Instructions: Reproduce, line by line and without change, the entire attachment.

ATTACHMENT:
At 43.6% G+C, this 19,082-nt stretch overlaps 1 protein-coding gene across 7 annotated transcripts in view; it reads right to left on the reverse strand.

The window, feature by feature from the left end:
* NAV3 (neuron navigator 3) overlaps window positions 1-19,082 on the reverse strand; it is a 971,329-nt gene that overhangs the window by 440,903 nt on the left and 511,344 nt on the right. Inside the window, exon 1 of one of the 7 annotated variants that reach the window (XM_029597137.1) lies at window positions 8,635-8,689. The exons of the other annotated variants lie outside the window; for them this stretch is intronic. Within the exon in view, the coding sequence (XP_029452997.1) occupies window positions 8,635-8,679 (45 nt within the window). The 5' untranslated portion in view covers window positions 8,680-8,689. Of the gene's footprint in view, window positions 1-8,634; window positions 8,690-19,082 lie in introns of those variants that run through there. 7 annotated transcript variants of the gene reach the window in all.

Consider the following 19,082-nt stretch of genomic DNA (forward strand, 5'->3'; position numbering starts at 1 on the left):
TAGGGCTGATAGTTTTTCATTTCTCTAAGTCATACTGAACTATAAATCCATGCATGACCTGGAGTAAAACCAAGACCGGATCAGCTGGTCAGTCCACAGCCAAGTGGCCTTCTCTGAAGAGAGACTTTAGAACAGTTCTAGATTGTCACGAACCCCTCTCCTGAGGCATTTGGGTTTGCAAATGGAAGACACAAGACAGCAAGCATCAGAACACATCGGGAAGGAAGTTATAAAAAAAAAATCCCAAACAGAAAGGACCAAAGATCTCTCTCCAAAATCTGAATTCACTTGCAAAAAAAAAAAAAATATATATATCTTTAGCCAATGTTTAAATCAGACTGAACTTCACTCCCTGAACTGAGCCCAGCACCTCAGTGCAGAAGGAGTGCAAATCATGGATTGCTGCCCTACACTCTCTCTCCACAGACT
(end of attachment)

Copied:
At 43.6% G+C, this 19,082-nt stretch overlaps 1 protein-coding gene across 7 annotated transcripts in view; it reads right to left on the reverse strand.

The window, feature by feature from the left end:
* NAV3 (neuron navigator 3) overlaps window positions 1-19,082 on the reverse strand; it is a 971,329-nt gene that overhangs the window by 440,903 nt on the left and 511,344 nt on the right. Inside the window, exon 1 of one of the 7 annotated variants that reach the window (XM_029597137.1) lies at window positions 8,635-8,689. The exons of the other annotated variants lie outside the window; for them this stretch is intronic. Within the exon in view, the coding sequence (XP_029452997.1) occupies window positions 8,635-8,679 (45 nt within the window). The 5' untranslated portion in view covers window positions 8,680-8,689. Of the gene's footprint in view, window positions 1-8,634; window positions 8,690-19,082 lie in introns of those variants that run through there. 7 annotated transcript variants of the gene reach the window in all.

Consider the following 19,082-nt stretch of genomic DNA (forward strand, 5'->3'; position numbering starts at 1 on the left):
TAGGGCTGATAGTTTTTCATTTCTCTAAGTCATACTGAACTATAAATCCATGCATGACCTGGAGTAAAACCAAGACCGGATCAGCTGGTCAGTCCACAGCCAAGTGGCCTTCTCTGAAGAGAGACTTTAGAACAGTTCTAGATTGTCACGAACCCCTCTCCTGAGGCATTTGGGTTTGCAAATGGAAGACACAAGACAGCAAGCATCAGAACACATCGGGAAGGAAGTTATAAAAAAAAAATCCCAAACAGAAAGGACCAAAGATCTCTCTCCAAAATCTGAATTCACTTGCAAAAAAAAAAAAAATATATATATCTTTAGCCAATGTTTAAATCAGACTGAACTTCACTCCCTGAACTGAGCCCAGCACCTCAGTGCAGAAGGAGTGCAAATCATGGATTGCTGCCCTACACTCTCTCTCCACAGACT